Red Deer calls on Alberta gov't to pay for 'consequences' of gaps in addiction services
City's resources are stretched thin, says mayor
The mayor of Red Deer is calling on the Alberta government to pay for the "consequences" of gaps in addictions and homelessness services.
"We can clean up shopping carts and we can clean up rough sleeper camps, we can clean up needle debris," Mayor Tara Veer told the Calgary Eyeopener Monday. "But we're not getting ahead of the curve."
Veer wrote an open letter, posted to the city's website, detailing how she said Red Deer is trying, and struggling, to address complaints from the public. She said there's a limit on how much the city can do to reduce homelessness and drug use, some of which has become more visible recently.
This past summer, residents have seen a "shift," Veer said, and "more spillover onto our streets" of crime, social disorder and homelessness.
"Our citizens over the course of the summer have become more and more frustrated because they see the social consequence of some of the gaps in our programming," Veer said.
Not enough funding
Veer said at issue is that funding is often temporary or not enough to provide adequate programming to support people who are precariously housed, addicted to drugs or suffering from serious mental illness.
For example, she said she has asked the provincial government to fund a residential addiction treatment centre, which she believes would be a serious improvement to local services.
"Red Deer does have high addictions," she said. "We've called on the provincial government for many, many years, nothing that we need residential treatment as part of our community drug and alcohol strategy, and that service is not delivered here."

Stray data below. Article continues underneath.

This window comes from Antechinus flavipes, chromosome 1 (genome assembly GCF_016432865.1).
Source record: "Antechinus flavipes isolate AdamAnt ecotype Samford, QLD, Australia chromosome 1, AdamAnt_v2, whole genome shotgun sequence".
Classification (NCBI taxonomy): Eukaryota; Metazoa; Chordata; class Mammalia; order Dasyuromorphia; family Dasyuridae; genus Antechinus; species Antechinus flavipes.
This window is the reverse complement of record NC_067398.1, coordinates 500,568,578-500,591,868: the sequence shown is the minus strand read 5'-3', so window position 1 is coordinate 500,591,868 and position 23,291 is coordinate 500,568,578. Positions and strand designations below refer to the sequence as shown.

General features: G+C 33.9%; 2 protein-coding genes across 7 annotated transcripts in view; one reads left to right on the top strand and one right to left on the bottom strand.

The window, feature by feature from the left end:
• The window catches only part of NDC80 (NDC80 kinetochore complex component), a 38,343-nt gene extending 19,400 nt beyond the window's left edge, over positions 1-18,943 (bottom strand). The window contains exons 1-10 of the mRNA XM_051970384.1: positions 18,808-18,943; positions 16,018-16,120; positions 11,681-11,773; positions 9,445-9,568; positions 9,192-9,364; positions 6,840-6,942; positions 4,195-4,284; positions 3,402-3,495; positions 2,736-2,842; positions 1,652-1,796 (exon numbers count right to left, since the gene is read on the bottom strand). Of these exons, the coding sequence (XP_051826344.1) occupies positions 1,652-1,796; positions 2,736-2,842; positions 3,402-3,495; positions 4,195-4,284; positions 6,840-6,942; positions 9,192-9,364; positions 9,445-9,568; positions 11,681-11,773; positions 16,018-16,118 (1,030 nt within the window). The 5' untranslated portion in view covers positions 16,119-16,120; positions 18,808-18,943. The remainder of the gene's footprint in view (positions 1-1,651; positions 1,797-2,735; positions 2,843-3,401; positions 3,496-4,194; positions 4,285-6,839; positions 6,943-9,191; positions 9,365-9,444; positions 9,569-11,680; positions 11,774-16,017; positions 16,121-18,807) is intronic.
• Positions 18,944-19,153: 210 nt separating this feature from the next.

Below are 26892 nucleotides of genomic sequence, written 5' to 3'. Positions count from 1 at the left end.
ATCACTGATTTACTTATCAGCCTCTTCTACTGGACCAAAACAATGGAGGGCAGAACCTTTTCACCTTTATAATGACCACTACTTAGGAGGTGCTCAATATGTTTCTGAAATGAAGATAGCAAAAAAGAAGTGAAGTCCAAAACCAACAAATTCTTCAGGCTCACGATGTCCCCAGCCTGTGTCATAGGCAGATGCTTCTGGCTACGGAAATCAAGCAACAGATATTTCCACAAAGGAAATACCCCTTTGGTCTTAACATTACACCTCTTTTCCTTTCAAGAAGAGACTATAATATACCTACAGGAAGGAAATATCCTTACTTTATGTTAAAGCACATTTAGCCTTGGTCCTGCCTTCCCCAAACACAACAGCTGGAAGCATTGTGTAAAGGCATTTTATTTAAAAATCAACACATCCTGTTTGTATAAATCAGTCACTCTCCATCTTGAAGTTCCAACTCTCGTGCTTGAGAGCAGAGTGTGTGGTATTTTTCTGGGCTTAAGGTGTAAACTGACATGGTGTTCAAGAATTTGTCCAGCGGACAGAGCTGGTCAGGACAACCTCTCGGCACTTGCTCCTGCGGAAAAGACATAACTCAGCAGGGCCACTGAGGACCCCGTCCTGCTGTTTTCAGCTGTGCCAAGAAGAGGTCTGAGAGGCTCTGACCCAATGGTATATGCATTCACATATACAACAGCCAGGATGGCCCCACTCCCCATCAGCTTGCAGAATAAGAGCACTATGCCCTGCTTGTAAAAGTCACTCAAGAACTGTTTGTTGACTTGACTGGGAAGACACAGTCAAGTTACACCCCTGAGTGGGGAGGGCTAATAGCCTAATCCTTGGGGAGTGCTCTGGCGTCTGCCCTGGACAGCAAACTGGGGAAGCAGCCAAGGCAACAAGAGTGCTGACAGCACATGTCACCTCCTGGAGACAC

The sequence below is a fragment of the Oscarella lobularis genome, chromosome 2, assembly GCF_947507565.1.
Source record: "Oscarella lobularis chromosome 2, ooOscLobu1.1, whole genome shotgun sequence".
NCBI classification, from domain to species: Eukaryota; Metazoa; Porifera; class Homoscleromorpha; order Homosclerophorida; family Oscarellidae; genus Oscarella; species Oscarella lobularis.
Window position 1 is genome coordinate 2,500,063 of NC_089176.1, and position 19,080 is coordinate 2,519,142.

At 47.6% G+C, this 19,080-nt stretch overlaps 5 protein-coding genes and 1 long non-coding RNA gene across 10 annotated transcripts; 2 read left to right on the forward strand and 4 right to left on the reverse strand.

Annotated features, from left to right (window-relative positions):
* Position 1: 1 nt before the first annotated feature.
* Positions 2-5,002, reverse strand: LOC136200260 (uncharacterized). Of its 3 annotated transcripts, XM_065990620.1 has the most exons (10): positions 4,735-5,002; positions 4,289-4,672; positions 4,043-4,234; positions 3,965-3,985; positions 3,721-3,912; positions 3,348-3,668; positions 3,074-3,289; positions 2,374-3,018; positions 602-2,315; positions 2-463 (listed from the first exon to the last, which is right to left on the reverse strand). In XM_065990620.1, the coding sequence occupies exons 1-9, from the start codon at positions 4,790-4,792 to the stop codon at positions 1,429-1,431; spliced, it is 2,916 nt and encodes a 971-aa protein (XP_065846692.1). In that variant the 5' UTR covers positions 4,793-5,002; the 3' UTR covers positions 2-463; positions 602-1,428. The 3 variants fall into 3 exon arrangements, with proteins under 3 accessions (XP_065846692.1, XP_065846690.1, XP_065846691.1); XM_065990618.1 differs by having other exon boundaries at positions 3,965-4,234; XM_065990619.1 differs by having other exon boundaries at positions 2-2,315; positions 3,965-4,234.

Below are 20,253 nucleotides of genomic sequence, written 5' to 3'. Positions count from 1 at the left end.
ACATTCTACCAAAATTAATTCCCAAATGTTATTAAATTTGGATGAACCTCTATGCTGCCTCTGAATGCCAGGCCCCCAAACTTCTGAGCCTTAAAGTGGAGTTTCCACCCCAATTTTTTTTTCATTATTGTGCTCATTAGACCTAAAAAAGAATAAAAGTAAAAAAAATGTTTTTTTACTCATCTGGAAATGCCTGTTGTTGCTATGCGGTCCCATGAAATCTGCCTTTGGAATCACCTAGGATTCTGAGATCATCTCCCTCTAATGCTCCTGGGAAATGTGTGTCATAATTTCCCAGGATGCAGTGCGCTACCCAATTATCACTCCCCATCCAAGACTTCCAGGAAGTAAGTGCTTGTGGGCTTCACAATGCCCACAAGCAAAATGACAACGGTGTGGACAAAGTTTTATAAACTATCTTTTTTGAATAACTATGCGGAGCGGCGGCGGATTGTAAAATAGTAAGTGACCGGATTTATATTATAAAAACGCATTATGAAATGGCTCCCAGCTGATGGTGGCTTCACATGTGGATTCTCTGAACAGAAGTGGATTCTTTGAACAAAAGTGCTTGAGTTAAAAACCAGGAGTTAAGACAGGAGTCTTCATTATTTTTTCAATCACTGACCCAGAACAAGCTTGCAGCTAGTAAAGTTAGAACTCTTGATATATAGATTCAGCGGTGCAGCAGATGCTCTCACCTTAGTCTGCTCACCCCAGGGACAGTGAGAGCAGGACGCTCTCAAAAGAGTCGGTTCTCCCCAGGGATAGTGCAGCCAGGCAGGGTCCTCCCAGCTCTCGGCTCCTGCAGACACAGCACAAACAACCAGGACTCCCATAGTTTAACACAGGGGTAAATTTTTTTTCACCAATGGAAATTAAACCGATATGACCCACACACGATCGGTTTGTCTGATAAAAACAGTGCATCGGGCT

She also said municipal services are stretched to clean up after provincially funded needle exchanges and offer temporary daytime warming stations, as well as hiring 10 more RCMP officers. She added the shelters are also at capacity.
Veer was responding to criticism from a newly formed advocacy group called Stand Up for a Safe Community.
It's complaining of everything from people dying from overdoses to homeless people pushing shopping carts in public. The group says it's "done with meetings and plans" and wants immediate action to reduce drug use and homelessness.
"They're on the streets. They have no place to go to the washroom," member Cindy Jefferies said. "And you've got businesses that are wanting to leave and go to the outskirts into the county because nothing's being done and in that sense, I think everyone needs to own the issue."
In the first six months of 2018, Alberta Health said 24 people died from apparent fentanyl overdoses, and between Jan. 1 and March 31, Red Deer Hospital saw 1,353 emergency department visits related to substance use.
Health Minister Sarah Hoffman acknowledged in an email statement that Red Deer is battling an opioid crisis and said that funding and increasing supports for communities impacted by substance abuse continues to be a priority for the provincial government.
"That's why, last year, the province funded Safe Harbour Society with a $1.6-million grant to upgrade 20 detox beds so that clients have 24-7 access to a team of doctors and nurses. We also opened a new telehealth opioid dependency program in Ponoka, which is now providing treatment for patients from Red Deer, with new patients being accepted weekly," the statement read.
Hoffman said the province is providing $160,000 in new funding to Turning Point for increased outreach and needle collection, in addition to an $80,000 grant to the city to support debris cleanup and other resources associated with the overdose prevention site.
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